Ceylon was the testing ground (Guinea Pigs) and not the battle ground.
Poisoning the masses was their ulterior motive.
My point here is it is not the Cholera cereus that is killing us.
The chemical contamination is over 50 years including the soil and the rivers and with it the water.

What British did with the tea in the rain forest American did it in our watersheds.

We were a STUPID nation.

We killed our fellow beings for a loaf of bread in 1970s.
So we have to import American wheat to feed our nation with equally bad refined flour.
Now we have diabetes, hypertension, obesity which was not heard 60 years ago.
I had only one diabetic patient (clerking) during my entire medical student days and not a single in my internship.
I did not know how to use Insulin which I learned in UK where even children have diabetes. 

Now we have to buy all these American drugs to survive.

We were part of a grand western conspiracy.

It is time to understand it at least now.

Why Birds should not be offered cooked rice?

1. First reason is animals not domesticated (except perhaps cats and dogs-even that I may be wrong) eat raw food or ripened fruits.

 
2. There digestive enzymes are able to deal with grains unlike ours.

 
3. Birds scatter seeds (not rice) helping the ecosystem.

 
4. Cooked rice get contaminated with bacteria because of the high content of water.

 
5. One of the nasty bacteria called Bacillus cereus (means coming from cereals).

It causes under 24 hour illnesses (within 2 hours vomiting or food poisoning or after 8 hours infection with diarrhea).


 
6. Infectious one was named Cholera cereus decades ago why they gave a respectable name, I am puzzled.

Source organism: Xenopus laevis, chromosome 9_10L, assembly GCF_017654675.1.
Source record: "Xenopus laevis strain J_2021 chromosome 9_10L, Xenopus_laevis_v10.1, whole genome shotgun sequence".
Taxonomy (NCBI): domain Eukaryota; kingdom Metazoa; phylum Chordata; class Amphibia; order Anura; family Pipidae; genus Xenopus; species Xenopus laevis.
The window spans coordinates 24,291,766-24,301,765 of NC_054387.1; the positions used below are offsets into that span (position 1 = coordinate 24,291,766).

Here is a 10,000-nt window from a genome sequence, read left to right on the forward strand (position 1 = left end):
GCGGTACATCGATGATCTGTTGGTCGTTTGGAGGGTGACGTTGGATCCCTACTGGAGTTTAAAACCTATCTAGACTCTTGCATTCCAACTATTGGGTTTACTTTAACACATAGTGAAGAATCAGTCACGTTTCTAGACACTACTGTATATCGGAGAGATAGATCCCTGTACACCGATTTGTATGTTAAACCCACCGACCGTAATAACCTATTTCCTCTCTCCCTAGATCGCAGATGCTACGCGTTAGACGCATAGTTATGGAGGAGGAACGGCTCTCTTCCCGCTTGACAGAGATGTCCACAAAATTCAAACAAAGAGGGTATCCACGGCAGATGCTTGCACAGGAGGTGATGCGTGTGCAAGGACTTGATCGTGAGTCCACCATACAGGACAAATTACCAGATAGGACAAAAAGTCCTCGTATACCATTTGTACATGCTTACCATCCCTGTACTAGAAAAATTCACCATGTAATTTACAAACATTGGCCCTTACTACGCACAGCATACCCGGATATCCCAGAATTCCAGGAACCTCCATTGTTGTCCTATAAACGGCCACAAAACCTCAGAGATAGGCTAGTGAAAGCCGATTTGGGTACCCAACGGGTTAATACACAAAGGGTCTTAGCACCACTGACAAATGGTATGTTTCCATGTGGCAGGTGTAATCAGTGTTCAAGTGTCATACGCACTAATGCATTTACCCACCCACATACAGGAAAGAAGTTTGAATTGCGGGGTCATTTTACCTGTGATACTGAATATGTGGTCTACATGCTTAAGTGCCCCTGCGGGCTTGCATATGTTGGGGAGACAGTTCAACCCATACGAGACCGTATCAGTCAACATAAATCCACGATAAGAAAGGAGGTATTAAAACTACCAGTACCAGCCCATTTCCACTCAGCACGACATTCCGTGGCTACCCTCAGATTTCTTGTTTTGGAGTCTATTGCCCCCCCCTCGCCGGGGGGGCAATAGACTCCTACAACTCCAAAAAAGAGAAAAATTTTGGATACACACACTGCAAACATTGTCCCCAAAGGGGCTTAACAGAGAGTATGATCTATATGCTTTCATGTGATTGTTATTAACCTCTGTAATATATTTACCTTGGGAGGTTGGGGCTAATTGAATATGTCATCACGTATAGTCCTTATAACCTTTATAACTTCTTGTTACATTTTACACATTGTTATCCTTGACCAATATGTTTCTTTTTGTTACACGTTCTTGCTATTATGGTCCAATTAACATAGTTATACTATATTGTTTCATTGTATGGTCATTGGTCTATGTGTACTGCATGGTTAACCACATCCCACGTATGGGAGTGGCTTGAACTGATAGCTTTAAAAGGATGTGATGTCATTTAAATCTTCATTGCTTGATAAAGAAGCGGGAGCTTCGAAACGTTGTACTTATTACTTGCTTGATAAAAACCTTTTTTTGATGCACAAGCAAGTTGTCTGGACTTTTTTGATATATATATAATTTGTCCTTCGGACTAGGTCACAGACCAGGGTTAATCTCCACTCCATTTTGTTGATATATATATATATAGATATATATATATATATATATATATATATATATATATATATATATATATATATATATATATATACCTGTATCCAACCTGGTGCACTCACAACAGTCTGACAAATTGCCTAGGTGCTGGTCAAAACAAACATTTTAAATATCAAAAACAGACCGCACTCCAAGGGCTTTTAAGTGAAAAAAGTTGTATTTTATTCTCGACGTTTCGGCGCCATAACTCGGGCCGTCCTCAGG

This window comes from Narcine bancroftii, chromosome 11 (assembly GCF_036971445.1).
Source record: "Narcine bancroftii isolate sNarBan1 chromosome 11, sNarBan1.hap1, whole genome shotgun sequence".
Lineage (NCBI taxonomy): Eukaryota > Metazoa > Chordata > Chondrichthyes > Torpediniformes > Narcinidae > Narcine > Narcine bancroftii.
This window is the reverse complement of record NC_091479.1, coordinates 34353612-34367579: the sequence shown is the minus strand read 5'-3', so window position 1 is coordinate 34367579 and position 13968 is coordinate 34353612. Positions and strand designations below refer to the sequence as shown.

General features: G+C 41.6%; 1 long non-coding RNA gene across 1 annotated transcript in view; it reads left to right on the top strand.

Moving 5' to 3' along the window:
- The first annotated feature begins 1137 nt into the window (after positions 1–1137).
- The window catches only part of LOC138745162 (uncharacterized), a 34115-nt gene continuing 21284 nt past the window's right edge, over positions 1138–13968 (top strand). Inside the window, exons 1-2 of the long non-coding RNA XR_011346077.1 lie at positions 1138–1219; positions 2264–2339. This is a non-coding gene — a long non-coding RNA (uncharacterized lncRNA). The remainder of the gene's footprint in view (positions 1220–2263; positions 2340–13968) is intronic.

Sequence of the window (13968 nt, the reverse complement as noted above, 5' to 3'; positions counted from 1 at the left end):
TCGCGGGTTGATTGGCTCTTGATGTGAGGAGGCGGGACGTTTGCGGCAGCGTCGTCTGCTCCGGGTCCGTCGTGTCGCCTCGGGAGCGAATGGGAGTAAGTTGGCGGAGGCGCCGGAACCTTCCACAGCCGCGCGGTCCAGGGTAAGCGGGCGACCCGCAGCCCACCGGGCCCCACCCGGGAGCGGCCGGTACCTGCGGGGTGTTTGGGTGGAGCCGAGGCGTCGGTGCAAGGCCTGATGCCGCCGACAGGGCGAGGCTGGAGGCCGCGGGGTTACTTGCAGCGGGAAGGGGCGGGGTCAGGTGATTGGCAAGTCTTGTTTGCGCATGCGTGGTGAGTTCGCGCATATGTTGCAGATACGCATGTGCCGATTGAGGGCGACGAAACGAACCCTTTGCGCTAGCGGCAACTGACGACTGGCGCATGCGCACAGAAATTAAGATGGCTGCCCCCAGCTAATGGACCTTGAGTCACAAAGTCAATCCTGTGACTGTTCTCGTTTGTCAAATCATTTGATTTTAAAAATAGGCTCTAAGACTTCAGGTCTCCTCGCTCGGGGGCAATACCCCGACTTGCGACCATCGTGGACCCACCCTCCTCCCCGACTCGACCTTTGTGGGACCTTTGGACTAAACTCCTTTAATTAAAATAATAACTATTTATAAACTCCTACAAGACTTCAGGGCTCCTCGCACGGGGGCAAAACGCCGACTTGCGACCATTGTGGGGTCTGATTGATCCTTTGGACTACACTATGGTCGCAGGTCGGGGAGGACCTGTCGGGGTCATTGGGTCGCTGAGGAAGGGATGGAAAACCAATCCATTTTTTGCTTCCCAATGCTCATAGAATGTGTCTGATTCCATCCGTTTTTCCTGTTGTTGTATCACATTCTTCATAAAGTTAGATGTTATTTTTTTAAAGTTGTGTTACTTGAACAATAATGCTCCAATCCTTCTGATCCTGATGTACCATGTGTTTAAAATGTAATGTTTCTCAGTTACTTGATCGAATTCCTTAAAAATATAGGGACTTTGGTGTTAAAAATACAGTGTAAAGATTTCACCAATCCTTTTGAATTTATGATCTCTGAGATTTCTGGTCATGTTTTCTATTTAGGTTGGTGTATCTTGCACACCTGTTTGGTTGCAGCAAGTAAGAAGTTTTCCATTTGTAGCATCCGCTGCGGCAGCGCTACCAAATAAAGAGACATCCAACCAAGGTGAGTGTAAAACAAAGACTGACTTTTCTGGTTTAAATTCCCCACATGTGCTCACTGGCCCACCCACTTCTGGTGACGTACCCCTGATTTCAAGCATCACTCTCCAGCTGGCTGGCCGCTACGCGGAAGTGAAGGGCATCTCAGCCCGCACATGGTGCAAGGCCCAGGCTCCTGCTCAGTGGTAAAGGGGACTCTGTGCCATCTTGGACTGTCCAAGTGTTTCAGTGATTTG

7. The toxins are heat resistant and mild heating does not destroy them.


8. They form endospores which are also heat resistant.

 
9. Cooling and reheating encourage spore formation and these spores can contaminate other food items in the fridge/freezer.
Rice uncooked can be preserved in dry condition for ages.


Cooked rice can be kept only for two hours the most.

 
So eat your rice and do not throw away the rice to rot and then expects the birds to eat.

Bird do not eat the stale rice but the ant do take them and store.


10. You have more ants in your pantry or back garden.
My advice is to cook only the desired amount of rice or if you are lazy buy a rice packet.

 
11. Birds prefer the seeds and better still watch them split the husk before eating.

House sparrows (extinct species) were very clever at that.
 
Their bills are built for that purpose and for building nests.
If you watch how a parrot takes the bean out of the pods one by one, you will never throw rice at them.
The bottom line is, the stale rice is very unpleasant sight and awful.

Why do want your pantry smelling?


 
12. Mind you our gecko loves cooked rice (apart from all the insects) and they grow in numbers and are very active at dusk.

I hate gecko specially their smelly droppings but not so much the cockroaches.
There is a nasty venomous snake that love geckos as food.